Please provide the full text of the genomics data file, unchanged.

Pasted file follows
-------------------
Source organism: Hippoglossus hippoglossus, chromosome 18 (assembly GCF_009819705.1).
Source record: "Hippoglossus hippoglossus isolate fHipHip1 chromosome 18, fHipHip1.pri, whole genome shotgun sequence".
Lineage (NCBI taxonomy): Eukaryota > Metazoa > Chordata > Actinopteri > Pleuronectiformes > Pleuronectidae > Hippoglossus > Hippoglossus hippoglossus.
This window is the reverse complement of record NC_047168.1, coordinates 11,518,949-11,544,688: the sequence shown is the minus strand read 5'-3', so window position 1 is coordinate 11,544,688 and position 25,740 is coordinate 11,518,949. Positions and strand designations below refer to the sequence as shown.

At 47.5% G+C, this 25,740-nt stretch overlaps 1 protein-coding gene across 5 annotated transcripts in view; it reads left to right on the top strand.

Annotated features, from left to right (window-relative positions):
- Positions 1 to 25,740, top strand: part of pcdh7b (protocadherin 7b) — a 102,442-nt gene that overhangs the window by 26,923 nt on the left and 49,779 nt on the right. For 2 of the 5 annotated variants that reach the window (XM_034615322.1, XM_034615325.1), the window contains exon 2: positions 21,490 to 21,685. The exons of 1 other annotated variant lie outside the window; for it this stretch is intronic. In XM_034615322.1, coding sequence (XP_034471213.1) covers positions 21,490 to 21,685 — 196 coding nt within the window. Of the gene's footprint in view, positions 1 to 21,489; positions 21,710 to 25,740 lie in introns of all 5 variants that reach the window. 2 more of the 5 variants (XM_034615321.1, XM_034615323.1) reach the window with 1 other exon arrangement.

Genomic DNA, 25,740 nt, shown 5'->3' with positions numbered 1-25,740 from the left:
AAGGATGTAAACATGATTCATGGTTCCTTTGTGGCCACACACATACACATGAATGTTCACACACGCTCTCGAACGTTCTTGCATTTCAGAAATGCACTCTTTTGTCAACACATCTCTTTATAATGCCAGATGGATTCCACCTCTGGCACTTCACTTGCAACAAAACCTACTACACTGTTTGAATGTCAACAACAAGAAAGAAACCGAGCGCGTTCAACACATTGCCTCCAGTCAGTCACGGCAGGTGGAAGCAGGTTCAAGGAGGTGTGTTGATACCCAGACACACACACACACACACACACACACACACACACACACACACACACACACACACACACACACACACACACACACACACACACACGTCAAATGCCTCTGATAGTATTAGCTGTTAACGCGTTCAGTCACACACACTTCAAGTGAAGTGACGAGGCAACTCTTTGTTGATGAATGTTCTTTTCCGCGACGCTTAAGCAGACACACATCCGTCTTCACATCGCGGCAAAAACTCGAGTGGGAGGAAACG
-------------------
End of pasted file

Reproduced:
Source organism: Hippoglossus hippoglossus, chromosome 18 (assembly GCF_009819705.1).
Source record: "Hippoglossus hippoglossus isolate fHipHip1 chromosome 18, fHipHip1.pri, whole genome shotgun sequence".
Lineage (NCBI taxonomy): Eukaryota > Metazoa > Chordata > Actinopteri > Pleuronectiformes > Pleuronectidae > Hippoglossus > Hippoglossus hippoglossus.
This window is the reverse complement of record NC_047168.1, coordinates 11,518,949-11,544,688: the sequence shown is the minus strand read 5'-3', so window position 1 is coordinate 11,544,688 and position 25,740 is coordinate 11,518,949. Positions and strand designations below refer to the sequence as shown.

At 47.5% G+C, this 25,740-nt stretch overlaps 1 protein-coding gene across 5 annotated transcripts in view; it reads left to right on the top strand.

Annotated features, from left to right (window-relative positions):
- Positions 1 to 25,740, top strand: part of pcdh7b (protocadherin 7b) — a 102,442-nt gene that overhangs the window by 26,923 nt on the left and 49,779 nt on the right. For 2 of the 5 annotated variants that reach the window (XM_034615322.1, XM_034615325.1), the window contains exon 2: positions 21,490 to 21,685. The exons of 1 other annotated variant lie outside the window; for it this stretch is intronic. In XM_034615322.1, coding sequence (XP_034471213.1) covers positions 21,490 to 21,685 — 196 coding nt within the window. Of the gene's footprint in view, positions 1 to 21,489; positions 21,710 to 25,740 lie in introns of all 5 variants that reach the window. 2 more of the 5 variants (XM_034615321.1, XM_034615323.1) reach the window with 1 other exon arrangement.

Genomic DNA, 25,740 nt, shown 5'->3' with positions numbered 1-25,740 from the left:
AAGGATGTAAACATGATTCATGGTTCCTTTGTGGCCACACACATACACATGAATGTTCACACACGCTCTCGAACGTTCTTGCATTTCAGAAATGCACTCTTTTGTCAACACATCTCTTTATAATGCCAGATGGATTCCACCTCTGGCACTTCACTTGCAACAAAACCTACTACACTGTTTGAATGTCAACAACAAGAAAGAAACCGAGCGCGTTCAACACATTGCCTCCAGTCAGTCACGGCAGGTGGAAGCAGGTTCAAGGAGGTGTGTTGATACCCAGACACACACACACACACACACACACACACACACACACACACACACACACACACACACACACACACACACACACACACACACACACGTCAAATGCCTCTGATAGTATTAGCTGTTAACGCGTTCAGTCACACACACTTCAAGTGAAGTGACGAGGCAACTCTTTGTTGATGAATGTTCTTTTCCGCGACGCTTAAGCAGACACACATCCGTCTTCACATCGCGGCAAAAACTCGAGTGGGAGGAAACG